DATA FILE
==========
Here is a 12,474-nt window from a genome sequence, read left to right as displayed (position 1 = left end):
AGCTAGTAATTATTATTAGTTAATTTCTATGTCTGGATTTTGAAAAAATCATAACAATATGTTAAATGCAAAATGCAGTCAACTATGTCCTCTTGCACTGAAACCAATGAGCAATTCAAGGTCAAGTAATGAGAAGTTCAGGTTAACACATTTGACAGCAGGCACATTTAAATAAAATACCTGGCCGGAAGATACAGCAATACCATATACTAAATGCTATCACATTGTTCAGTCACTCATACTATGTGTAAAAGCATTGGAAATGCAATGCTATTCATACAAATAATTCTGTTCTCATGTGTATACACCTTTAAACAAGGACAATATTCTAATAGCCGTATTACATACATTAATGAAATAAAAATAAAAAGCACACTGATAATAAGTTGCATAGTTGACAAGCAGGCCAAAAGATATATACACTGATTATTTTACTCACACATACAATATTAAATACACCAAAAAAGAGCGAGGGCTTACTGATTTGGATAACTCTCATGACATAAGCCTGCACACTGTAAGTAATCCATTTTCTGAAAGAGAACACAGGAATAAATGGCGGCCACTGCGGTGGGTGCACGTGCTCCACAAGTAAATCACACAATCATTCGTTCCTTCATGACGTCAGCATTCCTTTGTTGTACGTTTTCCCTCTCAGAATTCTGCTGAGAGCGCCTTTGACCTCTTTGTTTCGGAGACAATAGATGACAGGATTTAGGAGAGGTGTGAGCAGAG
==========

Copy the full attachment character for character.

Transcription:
Here is a 12,474-nt window from a genome sequence, read left to right as displayed (position 1 = left end):
AGCTAGTAATTATTATTAGTTAATTTCTATGTCTGGATTTTGAAAAAATCATAACAATATGTTAAATGCAAAATGCAGTCAACTATGTCCTCTTGCACTGAAACCAATGAGCAATTCAAGGTCAAGTAATGAGAAGTTCAGGTTAACACATTTGACAGCAGGCACATTTAAATAAAATACCTGGCCGGAAGATACAGCAATACCATATACTAAATGCTATCACATTGTTCAGTCACTCATACTATGTGTAAAAGCATTGGAAATGCAATGCTATTCATACAAATAATTCTGTTCTCATGTGTATACACCTTTAAACAAGGACAATATTCTAATAGCCGTATTACATACATTAATGAAATAAAAATAAAAAGCACACTGATAATAAGTTGCATAGTTGACAAGCAGGCCAAAAGATATATACACTGATTATTTTACTCACACATACAATATTAAATACACCAAAAAAGAGCGAGGGCTTACTGATTTGGATAACTCTCATGACATAAGCCTGCACACTGTAAGTAATCCATTTTCTGAAAGAGAACACAGGAATAAATGGCGGCCACTGCGGTGGGTGCACGTGCTCCACAAGTAAATCACACAATCATTCGTTCCTTCATGACGTCAGCATTCCTTTGTTGTACGTTTTCCCTCTCAGAATTCTGCTGAGAGCGCCTTTGACCTCTTTGTTTCGGAGACAATAGATGACAGGATTTAGGAGAGGTGTGAGCAGAG